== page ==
- Jack Bogle introduced index funds – a major financial innovation – in 1976.
- Today, Nicholas Vardy explains why they are still one of the most innovative and impactful tools for investors, along with one of the easiest ways to earn money.
Jack Bogle – the founder of Vanguard and the father of index funds – passed away in January 2019.
He introduced the first index mutual fund back in 1976. This bit of clever financial engineering allowed the small investor to take a stake in the entire stock market at a minimal cost.
At first, Wall Street mocked Bogle and his newfangled index funds.
He did not live to see his innovation overtake active managers in terms of assets managed. But that day has now arrived.
The close of August marked the first time in financial history that the money managed by index funds – $4.25 trillion – exceeded the amount managed by active managers, if only by a hairsbreadth.
Even The Wall Street Journal heralded the news as “one of the most dramatic transformations in the history of financial markets.”
No financial innovation has touched the lives of more investors than Bogle’s simple and straightforward index fund.
Here are three reasons why…
First, index funds radically cut the cost of investing for the small investor. The U.S. mutual fund I managed in the 1990s charged 1.5% in annual management fees. In contrast, the Vanguard 500 Index Fund Admiral Shares (Nasdaq: VFIAX) charges a microscopic 0.04% a year. That’s just $4 for every $10,000 invested.
How much do fees matter?
Consider the performance of the Rydex S&P 500 Fund (Nasdaq: RYSOX) versus Vanguard over just the past five years.
The return on these funds should be identical. After all, both are index funds that invest in the S&P 500.
The only real difference? The Vanguard 500 Index Fund charges a fee of 0.04% compared with the Rydex S&P 500 Fund’s 1.55%. (To add insult to injury, Rydex also charges an additional sales fee of 4.75%.)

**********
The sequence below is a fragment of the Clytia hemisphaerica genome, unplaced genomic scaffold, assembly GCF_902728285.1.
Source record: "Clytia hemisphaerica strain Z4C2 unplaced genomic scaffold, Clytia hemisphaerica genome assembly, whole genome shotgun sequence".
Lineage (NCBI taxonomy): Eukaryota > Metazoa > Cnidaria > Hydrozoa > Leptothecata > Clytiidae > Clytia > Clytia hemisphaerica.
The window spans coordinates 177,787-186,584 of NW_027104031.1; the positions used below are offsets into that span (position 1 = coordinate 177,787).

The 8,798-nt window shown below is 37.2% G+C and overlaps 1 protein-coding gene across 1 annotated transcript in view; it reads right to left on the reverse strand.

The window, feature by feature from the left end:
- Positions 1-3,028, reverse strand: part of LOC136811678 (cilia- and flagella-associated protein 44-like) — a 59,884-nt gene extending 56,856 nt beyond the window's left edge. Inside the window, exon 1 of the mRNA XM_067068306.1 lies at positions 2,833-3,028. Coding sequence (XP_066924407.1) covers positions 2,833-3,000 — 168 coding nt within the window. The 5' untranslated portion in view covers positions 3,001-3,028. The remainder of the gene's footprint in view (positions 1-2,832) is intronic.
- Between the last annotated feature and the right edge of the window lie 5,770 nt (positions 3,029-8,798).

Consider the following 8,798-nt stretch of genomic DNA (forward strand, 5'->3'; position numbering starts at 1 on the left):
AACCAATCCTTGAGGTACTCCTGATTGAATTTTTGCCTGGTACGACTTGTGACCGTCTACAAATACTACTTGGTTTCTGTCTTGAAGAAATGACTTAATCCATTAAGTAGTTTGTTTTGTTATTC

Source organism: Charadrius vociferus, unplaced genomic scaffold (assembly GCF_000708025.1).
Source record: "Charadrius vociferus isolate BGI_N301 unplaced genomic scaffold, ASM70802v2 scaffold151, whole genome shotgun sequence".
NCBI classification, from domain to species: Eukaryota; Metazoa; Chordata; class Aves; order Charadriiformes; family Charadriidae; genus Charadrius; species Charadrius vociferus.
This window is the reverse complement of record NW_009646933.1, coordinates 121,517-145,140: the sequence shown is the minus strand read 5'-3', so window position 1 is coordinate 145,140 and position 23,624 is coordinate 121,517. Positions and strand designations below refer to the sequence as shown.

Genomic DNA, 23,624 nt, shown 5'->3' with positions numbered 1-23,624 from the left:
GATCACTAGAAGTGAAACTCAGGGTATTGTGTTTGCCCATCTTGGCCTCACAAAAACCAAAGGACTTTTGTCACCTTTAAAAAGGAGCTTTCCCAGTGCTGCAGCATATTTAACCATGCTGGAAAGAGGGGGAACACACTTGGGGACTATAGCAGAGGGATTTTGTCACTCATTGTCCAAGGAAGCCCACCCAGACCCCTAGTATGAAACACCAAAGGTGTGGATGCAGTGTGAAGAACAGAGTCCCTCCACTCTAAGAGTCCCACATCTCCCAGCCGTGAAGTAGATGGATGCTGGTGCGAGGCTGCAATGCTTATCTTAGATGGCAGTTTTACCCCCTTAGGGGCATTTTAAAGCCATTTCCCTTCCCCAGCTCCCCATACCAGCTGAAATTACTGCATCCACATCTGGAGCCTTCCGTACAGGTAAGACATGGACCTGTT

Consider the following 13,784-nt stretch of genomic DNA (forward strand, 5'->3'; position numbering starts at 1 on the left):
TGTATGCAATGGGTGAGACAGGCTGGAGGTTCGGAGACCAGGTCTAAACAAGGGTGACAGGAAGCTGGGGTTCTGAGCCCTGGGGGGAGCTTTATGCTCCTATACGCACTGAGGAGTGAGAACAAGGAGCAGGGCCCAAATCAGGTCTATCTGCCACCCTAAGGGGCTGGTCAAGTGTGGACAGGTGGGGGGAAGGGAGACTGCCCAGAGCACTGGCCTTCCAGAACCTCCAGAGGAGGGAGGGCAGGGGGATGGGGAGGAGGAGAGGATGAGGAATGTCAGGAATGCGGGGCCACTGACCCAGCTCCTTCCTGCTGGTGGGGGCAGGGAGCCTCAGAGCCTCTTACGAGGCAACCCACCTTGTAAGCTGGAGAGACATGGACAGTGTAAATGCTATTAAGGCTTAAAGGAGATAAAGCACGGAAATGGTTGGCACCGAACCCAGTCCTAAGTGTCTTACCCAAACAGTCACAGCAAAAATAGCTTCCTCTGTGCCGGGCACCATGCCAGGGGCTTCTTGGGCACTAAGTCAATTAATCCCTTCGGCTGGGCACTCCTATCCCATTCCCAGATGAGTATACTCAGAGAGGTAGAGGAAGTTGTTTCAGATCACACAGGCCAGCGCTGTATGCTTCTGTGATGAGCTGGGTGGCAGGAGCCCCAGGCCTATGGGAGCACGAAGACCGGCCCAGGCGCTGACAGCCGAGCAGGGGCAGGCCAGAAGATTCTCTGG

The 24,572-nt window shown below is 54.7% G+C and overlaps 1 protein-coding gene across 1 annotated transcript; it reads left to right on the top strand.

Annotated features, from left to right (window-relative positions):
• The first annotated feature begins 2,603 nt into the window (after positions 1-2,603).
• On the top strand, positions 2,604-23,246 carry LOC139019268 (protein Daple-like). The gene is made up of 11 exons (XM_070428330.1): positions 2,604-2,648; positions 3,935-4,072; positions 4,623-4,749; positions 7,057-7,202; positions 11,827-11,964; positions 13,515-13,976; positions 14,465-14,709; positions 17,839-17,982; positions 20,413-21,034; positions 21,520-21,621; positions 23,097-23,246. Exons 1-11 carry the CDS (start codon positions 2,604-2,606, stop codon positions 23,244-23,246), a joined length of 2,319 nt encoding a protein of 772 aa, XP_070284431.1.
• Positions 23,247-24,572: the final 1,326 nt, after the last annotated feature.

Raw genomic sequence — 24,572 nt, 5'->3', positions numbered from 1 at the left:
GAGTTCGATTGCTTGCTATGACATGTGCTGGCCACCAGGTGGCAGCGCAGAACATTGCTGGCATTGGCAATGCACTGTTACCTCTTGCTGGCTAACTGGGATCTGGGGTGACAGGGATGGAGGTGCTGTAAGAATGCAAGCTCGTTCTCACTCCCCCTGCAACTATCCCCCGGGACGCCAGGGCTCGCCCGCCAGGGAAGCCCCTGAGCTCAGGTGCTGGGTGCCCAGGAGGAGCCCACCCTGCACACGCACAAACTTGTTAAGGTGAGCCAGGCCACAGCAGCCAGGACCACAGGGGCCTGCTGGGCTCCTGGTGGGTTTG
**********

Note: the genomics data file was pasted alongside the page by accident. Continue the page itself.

Second, Bogle’s innovation shined a bright light on the lagging performance of Wall Street’s active stock pickers.
With a combination of high fees and poor stock picking… more than 80% of U.S. actively managed equity funds underperformed the S&P Composite 1500 in the decade that ended in 2018.
Finally, the success of index funds heralded the unexpected rise of financial institutions like Vanguard, State Street and BlackRock.
These retail-driven organizations are cut from a very different cloth than Wall Street giants like Goldman Sachs and J.P. Morgan.
Are Index Funds a Bubble?
The success of index funds has led to talk about how indexing has entered a bubble.
The argument is straightforward.
Index funds distort prices and exacerbate market turbulence. Company share prices tend to rise when they are added to major benchmarks. This causes short-term price swings as money moves in and out of indexes.
Here’s why I don’t buy this argument…
First, index funds are big players. But they hardly dominate the U.S. stock market. U.S.-focused index funds still make up less than 14% of the entire market. (That’s up from roughly 7% in 2010.)
Second, index funds don’t trade much. Annual turnover in an S&P 500 index fund stands at 5%. Compare that with actively managed funds, where annual turnover routinely exceeds 100%.
Finally, there are hundreds of index funds out there. They track dozens of indexes that don’t trade in tandem. The danger of all index funds running for the exits at once is overstated.
The bottom line is this: Index funds have been remarkably successful. And yes, they have disrupted the money management business like no financial innovation before them.
So it’s hard not to see the criticism of index funds by money managers as a self-serving effort to shift attention away from the high fees and lagging performance of most actively managed mutual funds.
That’s why Jack Bogle is right to continue to savor the success of his remarkable index funds from heaven.
As Warren Buffett put it, “If a statue is ever erected to honor the person who has done the most for American investors, the hands-down choice should be Jack Bogle.”